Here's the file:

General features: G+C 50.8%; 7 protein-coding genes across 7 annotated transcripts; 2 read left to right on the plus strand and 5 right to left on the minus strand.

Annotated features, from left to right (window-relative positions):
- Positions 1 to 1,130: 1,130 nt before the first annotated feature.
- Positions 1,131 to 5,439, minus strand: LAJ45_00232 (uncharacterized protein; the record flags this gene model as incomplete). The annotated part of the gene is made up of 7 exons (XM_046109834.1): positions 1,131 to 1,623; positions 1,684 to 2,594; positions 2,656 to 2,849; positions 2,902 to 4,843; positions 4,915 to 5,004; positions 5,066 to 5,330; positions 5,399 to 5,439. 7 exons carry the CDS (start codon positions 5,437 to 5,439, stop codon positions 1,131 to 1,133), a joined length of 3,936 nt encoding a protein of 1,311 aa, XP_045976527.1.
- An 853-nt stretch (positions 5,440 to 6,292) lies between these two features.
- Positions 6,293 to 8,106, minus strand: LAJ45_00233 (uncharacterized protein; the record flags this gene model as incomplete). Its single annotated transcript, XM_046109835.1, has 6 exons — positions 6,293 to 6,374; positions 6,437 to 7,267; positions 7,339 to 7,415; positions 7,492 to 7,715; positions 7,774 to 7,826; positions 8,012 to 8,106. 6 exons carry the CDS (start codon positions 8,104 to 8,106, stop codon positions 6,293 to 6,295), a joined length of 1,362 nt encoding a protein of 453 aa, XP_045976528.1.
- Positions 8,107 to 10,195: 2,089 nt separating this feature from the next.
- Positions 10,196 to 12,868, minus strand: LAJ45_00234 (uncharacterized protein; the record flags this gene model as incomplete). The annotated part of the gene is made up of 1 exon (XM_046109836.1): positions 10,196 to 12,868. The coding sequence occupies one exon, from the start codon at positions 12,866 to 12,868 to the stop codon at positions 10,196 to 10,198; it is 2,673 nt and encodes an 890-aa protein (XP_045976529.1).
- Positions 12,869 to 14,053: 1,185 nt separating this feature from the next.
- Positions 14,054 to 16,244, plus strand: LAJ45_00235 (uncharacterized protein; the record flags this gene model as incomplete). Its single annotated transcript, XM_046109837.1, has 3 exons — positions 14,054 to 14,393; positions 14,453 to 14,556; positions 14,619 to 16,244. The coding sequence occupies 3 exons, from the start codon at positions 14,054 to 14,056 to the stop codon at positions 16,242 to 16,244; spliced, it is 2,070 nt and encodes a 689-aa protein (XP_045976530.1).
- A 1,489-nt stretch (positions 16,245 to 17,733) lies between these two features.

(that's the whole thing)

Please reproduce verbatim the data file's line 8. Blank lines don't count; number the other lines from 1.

- Positions 10,196 to 12,868, minus strand: LAJ45_00234 (uncharacterized protein; the record flags this gene model as incomplete). The annotated part of the gene is made up of 1 exon (XM_046109836.1): positions 10,196 to 12,868. The coding sequence occupies one exon, from the start codon at positions 12,866 to 12,868 to the stop codon at positions 10,196 to 10,198; it is 2,673 nt and encodes an 890-aa protein (XP_045976529.1).